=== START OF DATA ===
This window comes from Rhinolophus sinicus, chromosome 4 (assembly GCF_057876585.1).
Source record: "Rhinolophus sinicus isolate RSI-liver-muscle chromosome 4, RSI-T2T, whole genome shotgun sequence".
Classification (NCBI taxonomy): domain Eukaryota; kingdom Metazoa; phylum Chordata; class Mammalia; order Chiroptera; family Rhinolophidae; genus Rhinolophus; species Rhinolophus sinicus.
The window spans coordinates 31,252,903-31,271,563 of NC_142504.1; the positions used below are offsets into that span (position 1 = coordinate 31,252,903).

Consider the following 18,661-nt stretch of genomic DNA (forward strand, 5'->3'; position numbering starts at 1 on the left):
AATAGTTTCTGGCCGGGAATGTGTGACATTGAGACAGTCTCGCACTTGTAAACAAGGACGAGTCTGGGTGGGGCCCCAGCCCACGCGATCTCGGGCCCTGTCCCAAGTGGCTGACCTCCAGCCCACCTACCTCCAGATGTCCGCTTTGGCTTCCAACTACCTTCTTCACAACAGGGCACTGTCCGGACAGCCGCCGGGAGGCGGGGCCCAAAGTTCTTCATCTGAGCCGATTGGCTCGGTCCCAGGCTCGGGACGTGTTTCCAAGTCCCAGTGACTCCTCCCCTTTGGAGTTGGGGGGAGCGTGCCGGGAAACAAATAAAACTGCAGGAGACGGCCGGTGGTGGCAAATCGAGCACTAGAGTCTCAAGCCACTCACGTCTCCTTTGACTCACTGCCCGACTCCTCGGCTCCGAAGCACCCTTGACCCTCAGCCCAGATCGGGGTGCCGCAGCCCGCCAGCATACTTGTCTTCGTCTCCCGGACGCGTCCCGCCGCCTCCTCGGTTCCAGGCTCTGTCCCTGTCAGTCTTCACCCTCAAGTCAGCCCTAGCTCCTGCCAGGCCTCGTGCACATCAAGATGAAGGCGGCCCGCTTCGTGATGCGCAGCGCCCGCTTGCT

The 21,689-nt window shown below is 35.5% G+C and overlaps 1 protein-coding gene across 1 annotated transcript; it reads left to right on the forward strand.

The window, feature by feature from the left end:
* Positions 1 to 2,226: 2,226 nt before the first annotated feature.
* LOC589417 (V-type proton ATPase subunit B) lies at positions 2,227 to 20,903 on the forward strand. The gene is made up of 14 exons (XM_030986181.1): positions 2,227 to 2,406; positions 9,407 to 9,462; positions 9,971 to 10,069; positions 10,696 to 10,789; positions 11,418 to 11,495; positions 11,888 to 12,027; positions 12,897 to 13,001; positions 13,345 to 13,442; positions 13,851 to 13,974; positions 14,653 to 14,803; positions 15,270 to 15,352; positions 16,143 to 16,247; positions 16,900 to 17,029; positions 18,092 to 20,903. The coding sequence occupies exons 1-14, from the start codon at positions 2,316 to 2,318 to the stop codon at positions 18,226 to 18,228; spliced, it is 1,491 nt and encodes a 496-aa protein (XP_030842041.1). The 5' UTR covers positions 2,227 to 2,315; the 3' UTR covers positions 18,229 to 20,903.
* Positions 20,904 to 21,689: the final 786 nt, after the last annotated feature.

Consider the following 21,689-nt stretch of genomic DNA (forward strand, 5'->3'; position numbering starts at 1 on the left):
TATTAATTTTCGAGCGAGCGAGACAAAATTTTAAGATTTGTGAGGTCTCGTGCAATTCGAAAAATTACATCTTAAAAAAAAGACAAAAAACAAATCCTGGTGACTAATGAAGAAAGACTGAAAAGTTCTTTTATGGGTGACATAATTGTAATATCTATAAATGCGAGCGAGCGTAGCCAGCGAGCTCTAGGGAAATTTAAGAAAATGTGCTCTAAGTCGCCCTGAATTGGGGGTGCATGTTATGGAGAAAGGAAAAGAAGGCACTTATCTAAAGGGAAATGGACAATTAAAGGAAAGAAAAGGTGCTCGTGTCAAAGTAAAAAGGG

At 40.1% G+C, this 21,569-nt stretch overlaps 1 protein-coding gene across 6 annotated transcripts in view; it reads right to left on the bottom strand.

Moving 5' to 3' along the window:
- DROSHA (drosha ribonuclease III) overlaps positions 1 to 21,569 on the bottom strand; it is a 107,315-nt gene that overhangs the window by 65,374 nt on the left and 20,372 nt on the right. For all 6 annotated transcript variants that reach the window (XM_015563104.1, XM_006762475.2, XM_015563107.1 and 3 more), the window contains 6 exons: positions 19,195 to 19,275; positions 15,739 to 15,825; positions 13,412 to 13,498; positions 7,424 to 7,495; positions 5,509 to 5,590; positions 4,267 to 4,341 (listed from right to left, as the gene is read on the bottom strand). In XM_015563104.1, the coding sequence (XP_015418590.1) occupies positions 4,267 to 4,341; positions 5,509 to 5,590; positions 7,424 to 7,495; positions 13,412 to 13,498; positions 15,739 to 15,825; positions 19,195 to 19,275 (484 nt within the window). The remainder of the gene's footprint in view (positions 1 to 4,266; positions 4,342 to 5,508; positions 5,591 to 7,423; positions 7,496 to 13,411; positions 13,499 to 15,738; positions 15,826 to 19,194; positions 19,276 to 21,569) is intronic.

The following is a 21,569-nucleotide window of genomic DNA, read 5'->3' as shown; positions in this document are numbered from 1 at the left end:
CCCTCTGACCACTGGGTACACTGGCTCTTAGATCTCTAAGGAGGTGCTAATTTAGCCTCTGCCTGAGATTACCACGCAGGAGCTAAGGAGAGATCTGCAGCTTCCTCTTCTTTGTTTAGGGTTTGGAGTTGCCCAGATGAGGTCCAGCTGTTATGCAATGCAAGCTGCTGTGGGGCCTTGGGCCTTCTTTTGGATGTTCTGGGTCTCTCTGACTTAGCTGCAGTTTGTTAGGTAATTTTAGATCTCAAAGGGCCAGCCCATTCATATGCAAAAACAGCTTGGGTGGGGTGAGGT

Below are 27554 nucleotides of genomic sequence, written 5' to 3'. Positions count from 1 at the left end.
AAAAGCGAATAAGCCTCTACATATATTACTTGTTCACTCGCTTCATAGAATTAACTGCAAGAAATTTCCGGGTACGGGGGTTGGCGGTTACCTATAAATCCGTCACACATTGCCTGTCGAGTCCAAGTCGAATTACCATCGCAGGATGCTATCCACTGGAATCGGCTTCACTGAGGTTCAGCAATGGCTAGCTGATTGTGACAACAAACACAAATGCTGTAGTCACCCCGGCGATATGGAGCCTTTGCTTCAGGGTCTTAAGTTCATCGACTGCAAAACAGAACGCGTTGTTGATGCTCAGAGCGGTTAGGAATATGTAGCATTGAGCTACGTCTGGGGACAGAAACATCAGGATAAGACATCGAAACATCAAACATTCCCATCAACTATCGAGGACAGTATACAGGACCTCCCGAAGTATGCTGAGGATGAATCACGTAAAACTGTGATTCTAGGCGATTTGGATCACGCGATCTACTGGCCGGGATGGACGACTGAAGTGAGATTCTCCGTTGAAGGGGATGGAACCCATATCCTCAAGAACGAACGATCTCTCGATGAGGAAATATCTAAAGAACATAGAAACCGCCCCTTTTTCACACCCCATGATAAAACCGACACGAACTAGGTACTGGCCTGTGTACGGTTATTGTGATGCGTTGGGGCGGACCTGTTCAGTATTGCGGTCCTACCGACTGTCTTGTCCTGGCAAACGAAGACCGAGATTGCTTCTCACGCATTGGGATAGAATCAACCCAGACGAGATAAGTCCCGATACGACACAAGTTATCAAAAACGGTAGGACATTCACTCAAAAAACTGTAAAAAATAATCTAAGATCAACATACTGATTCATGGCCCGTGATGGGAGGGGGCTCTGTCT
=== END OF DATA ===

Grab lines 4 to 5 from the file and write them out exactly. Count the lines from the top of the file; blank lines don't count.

The window spans coordinates 31,252,903-31,271,563 of NC_142504.1; the positions used below are offsets into that span (position 1 = coordinate 31,252,903).

Consider the following 18,661-nt stretch of genomic DNA (forward strand, 5'->3'; position numbering starts at 1 on the left):